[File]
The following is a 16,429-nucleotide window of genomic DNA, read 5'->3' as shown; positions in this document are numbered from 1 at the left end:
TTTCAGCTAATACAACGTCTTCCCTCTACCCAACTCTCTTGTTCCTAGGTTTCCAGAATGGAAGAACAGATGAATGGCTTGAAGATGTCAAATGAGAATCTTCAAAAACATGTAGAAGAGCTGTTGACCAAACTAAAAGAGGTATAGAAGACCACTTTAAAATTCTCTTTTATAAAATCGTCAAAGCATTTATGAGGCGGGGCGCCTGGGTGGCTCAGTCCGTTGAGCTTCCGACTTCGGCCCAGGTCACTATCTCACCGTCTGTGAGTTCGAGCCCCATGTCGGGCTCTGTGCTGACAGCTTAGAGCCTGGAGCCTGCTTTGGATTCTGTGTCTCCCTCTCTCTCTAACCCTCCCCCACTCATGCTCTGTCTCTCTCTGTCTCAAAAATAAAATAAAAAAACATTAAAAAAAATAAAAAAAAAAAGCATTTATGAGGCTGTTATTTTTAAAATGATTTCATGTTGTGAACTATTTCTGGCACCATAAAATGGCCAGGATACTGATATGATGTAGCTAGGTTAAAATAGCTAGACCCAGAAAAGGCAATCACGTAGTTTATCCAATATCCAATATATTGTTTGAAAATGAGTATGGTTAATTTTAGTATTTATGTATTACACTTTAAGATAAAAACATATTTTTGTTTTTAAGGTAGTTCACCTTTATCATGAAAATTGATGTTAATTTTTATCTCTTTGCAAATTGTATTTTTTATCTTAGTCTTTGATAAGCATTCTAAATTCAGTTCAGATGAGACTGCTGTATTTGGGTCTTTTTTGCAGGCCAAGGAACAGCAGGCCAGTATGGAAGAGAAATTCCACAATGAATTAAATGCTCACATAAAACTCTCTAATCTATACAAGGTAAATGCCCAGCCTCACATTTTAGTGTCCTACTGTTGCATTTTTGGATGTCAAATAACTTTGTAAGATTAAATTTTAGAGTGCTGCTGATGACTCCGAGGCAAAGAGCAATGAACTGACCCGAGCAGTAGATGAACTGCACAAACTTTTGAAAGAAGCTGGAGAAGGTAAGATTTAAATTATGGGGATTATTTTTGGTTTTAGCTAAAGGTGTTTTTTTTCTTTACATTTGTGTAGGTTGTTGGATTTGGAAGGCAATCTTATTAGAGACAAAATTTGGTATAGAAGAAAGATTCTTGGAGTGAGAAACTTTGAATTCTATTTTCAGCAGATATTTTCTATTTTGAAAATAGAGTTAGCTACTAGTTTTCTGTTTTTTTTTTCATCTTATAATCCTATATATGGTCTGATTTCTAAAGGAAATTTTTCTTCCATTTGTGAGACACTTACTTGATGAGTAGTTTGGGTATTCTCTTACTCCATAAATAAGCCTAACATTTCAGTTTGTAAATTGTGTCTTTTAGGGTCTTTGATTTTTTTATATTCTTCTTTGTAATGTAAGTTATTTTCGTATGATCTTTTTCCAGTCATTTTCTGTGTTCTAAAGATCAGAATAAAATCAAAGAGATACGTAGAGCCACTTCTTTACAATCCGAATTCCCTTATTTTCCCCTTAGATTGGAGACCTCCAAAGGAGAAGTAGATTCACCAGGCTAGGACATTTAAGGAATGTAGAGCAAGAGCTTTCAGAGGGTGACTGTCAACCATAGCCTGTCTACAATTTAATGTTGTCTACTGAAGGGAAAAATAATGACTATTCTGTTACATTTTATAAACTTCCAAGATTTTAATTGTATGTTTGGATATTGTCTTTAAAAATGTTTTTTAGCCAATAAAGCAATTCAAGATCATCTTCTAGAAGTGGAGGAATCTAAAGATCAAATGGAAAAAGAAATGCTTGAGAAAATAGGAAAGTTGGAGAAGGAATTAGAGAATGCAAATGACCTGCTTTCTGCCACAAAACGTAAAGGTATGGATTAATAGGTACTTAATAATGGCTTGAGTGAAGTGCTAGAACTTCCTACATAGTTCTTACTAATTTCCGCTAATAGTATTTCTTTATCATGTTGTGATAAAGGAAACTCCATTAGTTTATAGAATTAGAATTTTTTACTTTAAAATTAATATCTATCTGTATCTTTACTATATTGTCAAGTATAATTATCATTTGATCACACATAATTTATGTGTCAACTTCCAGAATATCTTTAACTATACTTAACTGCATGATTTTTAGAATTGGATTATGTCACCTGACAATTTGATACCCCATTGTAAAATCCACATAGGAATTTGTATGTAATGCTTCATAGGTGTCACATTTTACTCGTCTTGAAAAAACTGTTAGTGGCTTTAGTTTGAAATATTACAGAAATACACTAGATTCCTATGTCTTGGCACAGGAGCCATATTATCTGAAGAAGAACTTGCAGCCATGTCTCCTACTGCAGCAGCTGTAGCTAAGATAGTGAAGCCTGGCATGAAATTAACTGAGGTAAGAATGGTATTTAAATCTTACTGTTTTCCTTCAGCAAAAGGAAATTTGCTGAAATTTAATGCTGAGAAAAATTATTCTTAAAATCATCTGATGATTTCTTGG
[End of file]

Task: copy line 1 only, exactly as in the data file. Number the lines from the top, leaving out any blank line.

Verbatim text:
The following is a 16,429-nucleotide window of genomic DNA, read 5'->3' as shown; positions in this document are numbered from 1 at the left end: